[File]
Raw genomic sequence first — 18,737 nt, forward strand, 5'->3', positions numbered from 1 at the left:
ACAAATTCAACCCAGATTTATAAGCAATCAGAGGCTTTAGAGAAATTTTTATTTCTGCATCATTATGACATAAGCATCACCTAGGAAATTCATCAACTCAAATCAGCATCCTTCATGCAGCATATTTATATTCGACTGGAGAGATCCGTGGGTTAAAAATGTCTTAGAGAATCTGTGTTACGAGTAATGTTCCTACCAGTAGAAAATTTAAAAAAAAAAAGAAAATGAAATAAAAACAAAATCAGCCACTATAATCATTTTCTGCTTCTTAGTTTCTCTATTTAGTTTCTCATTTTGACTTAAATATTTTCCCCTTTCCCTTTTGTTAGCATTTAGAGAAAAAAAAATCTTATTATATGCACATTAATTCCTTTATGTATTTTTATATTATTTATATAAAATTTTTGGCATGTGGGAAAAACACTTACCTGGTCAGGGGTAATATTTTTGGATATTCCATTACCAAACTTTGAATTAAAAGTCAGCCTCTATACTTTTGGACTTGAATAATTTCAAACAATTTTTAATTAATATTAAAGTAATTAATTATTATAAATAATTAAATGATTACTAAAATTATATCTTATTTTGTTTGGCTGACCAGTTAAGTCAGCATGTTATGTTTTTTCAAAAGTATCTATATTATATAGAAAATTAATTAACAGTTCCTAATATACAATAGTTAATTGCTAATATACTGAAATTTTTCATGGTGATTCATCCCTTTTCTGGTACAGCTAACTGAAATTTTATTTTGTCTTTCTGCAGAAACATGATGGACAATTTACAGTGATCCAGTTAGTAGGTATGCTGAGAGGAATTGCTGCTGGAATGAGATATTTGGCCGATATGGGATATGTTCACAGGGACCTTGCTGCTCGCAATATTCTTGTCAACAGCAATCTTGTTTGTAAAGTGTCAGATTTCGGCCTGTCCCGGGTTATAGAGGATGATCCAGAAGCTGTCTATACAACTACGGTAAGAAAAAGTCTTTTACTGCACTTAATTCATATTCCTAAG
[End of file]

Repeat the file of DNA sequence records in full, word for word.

Raw genomic sequence first — 18,737 nt, forward strand, 5'->3', positions numbered from 1 at the left:
ACAAATTCAACCCAGATTTATAAGCAATCAGAGGCTTTAGAGAAATTTTTATTTCTGCATCATTATGACATAAGCATCACCTAGGAAATTCATCAACTCAAATCAGCATCCTTCATGCAGCATATTTATATTCGACTGGAGAGATCCGTGGGTTAAAAATGTCTTAGAGAATCTGTGTTACGAGTAATGTTCCTACCAGTAGAAAATTTAAAAAAAAAAAGAAAATGAAATAAAAACAAAATCAGCCACTATAATCATTTTCTGCTTCTTAGTTTCTCTATTTAGTTTCTCATTTTGACTTAAATATTTTCCCCTTTCCCTTTTGTTAGCATTTAGAGAAAAAAAAATCTTATTATATGCACATTAATTCCTTTATGTATTTTTATATTATTTATATAAAATTTTTGGCATGTGGGAAAAACACTTACCTGGTCAGGGGTAATATTTTTGGATATTCCATTACCAAACTTTGAATTAAAAGTCAGCCTCTATACTTTTGGACTTGAATAATTTCAAACAATTTTTAATTAATATTAAAGTAATTAATTATTATAAATAATTAAATGATTACTAAAATTATATCTTATTTTGTTTGGCTGACCAGTTAAGTCAGCATGTTATGTTTTTTCAAAAGTATCTATATTATATAGAAAATTAATTAACAGTTCCTAATATACAATAGTTAATTGCTAATATACTGAAATTTTTCATGGTGATTCATCCCTTTTCTGGTACAGCTAACTGAAATTTTATTTTGTCTTTCTGCAGAAACATGATGGACAATTTACAGTGATCCAGTTAGTAGGTATGCTGAGAGGAATTGCTGCTGGAATGAGATATTTGGCCGATATGGGATATGTTCACAGGGACCTTGCTGCTCGCAATATTCTTGTCAACAGCAATCTTGTTTGTAAAGTGTCAGATTTCGGCCTGTCCCGGGTTATAGAGGATGATCCAGAAGCTGTCTATACAACTACGGTAAGAAAAAGTCTTTTACTGCACTTAATTCATATTCCTAAG